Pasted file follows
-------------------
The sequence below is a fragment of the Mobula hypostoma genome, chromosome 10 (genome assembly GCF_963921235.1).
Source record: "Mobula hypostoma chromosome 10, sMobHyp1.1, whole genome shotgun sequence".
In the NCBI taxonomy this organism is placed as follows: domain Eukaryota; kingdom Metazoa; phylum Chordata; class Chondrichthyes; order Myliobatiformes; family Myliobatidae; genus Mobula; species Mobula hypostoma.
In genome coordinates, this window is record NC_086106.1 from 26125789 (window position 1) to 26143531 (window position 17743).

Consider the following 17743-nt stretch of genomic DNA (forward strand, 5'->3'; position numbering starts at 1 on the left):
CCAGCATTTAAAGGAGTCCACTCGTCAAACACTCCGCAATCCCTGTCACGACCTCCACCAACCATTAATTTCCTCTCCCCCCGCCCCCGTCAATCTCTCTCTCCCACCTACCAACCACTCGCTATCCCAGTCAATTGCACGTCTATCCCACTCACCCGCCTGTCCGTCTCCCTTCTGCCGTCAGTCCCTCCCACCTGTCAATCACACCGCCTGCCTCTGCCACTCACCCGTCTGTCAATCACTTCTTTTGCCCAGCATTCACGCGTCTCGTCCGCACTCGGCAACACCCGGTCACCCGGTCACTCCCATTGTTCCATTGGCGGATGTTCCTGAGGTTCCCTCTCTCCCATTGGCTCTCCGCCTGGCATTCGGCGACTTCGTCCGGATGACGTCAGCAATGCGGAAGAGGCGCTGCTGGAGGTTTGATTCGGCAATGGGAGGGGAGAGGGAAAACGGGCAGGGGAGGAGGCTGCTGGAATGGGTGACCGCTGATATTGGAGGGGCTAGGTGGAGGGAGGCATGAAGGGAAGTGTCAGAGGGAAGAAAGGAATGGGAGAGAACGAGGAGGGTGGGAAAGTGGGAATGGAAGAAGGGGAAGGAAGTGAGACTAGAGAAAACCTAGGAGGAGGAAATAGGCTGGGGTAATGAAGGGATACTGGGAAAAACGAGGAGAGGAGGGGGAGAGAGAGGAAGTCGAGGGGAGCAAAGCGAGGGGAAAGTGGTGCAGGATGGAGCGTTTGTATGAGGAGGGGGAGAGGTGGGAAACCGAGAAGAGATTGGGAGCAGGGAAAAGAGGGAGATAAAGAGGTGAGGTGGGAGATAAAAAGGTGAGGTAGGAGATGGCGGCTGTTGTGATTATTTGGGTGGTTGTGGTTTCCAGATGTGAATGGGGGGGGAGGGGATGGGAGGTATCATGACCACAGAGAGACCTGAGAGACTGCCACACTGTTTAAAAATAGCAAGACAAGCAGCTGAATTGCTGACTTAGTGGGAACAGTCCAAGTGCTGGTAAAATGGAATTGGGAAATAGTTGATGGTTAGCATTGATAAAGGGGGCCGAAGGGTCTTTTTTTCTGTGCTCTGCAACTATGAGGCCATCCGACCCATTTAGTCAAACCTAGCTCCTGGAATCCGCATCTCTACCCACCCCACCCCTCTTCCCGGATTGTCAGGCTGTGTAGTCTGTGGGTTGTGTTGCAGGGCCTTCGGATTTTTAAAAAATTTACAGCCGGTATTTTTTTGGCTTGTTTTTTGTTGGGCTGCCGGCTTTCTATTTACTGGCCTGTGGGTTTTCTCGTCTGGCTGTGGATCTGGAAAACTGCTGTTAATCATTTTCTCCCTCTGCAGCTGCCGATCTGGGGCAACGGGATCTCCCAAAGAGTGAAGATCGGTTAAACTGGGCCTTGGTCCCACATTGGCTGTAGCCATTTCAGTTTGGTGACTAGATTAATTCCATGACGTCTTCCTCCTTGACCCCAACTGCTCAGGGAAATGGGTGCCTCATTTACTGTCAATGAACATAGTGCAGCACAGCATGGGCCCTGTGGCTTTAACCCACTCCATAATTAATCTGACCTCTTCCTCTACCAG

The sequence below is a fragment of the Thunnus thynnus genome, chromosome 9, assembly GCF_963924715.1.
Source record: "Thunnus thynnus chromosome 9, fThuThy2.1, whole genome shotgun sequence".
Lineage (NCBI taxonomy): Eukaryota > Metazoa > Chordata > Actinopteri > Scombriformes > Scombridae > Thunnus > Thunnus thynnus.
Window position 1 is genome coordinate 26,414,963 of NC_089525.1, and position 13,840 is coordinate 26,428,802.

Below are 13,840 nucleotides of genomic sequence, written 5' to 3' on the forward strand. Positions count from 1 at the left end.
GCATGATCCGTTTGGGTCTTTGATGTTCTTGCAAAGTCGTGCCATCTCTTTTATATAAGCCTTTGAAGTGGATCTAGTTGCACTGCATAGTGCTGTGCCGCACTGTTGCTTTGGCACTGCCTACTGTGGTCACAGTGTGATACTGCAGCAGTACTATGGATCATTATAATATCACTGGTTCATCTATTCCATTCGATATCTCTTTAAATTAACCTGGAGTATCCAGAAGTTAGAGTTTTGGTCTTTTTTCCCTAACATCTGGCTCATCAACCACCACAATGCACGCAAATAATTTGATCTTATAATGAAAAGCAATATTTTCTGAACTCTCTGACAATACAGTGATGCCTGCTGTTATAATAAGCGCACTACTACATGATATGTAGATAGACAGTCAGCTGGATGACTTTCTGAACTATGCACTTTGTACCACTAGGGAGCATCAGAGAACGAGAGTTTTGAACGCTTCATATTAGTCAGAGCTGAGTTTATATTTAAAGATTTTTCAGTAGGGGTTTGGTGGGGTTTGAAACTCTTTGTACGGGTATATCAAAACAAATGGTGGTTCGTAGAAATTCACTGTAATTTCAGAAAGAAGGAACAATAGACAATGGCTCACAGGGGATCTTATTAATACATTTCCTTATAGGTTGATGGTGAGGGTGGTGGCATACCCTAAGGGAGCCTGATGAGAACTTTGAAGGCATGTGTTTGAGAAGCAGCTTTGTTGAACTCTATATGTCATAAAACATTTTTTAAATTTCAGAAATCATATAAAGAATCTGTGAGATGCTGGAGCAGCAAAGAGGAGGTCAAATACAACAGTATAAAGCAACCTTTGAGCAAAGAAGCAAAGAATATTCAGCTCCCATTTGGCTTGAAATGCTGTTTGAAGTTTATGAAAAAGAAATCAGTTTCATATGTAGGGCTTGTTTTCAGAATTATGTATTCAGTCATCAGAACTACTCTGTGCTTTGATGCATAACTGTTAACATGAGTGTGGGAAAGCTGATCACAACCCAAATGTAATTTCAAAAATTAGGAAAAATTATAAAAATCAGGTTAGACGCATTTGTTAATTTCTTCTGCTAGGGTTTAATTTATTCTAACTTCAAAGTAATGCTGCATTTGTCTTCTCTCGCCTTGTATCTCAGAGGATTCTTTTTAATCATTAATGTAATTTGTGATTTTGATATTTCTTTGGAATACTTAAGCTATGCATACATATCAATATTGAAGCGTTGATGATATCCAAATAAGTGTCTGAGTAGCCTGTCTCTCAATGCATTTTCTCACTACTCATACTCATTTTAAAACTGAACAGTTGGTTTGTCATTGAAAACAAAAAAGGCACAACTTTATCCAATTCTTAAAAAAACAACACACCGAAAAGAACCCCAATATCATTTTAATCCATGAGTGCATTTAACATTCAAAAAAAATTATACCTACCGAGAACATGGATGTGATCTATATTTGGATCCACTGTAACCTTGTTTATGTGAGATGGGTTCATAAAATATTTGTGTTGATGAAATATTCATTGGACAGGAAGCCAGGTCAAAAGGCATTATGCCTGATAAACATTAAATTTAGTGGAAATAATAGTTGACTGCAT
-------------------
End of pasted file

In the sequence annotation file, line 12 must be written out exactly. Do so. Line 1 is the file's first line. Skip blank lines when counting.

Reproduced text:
GCATGATCCGTTTGGGTCTTTGATGTTCTTGCAAAGTCGTGCCATCTCTTTTATATAAGCCTTTGAAGTGGATCTAGTTGCACTGCATAGTGCTGTGCCGCACTGTTGCTTTGGCACTGCCTACTGTGGTCACAGTGTGATACTGCAGCAGTACTATGGATCATTATAATATCACTGGTTCATCTATTCCATTCGATATCTCTTTAAATTAACCTGGAGTATCCAGAAGTTAGAGTTTTGGTCTTTTTTCCCTAACATCTGGCTCATCAACCACCACAATGCACGCAAATAATTTGATCTTATAATGAAAAGCAATATTTTCTGAACTCTCTGACAATACAGTGATGCCTGCTGTTATAATAAGCGCACTACTACATGATATGTAGATAGACAGTCAGCTGGATGACTTTCTGAACTATGCACTTTGTACCACTAGGGAGCATCAGAGAACGAGAGTTTTGAACGCTTCATATTAGTCAGAGCTGAGTTTATATTTAAAGATTTTTCAGTAGGGGTTTGGTGGGGTTTGAAACTCTTTGTACGGGTATATCAAAACAAATGGTGGTTCGTAGAAATTCACTGTAATTTCAGAAAGAAGGAACAATAGACAATGGCTCACAGGGGATCTTATTAATACATTTCCTTATAGGTTGATGGTGAGGGTGGTGGCATACCCTAAGGGAGCCTGATGAGAACTTTGAAGGCATGTGTTTGAGAAGCAGCTTTGTTGAACTCTATATGTCATAAAACATTTTTTAAATTTCAGAAATCATATAAAGAATCTGTGAGATGCTGGAGCAGCAAAGAGGAGGTCAAATACAACAGTATAAAGCAACCTTTGAGCAAAGAAGCAAAGAATATTCAGCTCCCATTTGGCTTGAAATGCTGTTTGAAGTTTATGAAAAAGAAATCAGTTTCATATGTAGGGCTTGTTTTCAGAATTATGTATTCAGTCATCAGAACTACTCTGTGCTTTGATGCATAACTGTTAACATGAGTGTGGGAAAGCTGATCACAACCCAAATGTAATTTCAAAAATTAGGAAAAATTATAAAAATCAGGTTAGACGCATTTGTTAATTTCTTCTGCTAGGGTTTAATTTATTCTAACTTCAAAGTAATGCTGCATTTGTCTTCTCTCGCCTTGTATCTCAGAGGATTCTTTTTAATCATTAATGTAATTTGTGATTTTGATATTTCTTTGGAATACTTAAGCTATGCATACATATCAATATTGAAGCGTTGATGATATCCAAATAAGTGTCTGAGTAGCCTGTCTCTCAATGCATTTTCTCACTACTCATACTCATTTTAAAACTGAACAGTTGGTTTGTCATTGAAAACAAAAAAGGCACAACTTTATCCAATTCTTAAAAAAACAACACACCGAAAAGAACCCCAATATCATTTTAATCCATGAGTGCATTTAACATTCAAAAAAAATTATACCTACCGAGAACATGGATGTGATCTATATTTGGATCCACTGTAACCTTGTTTATGTGAGATGGGTTCATAAAATATTTGTGTTGATGAAATATTCATTGGACAGGAAGCCAGGTCAAAAGGCATTATGCCTGATAAACATTAAATTTAGTGGAAATAATAGTTGACTGCAT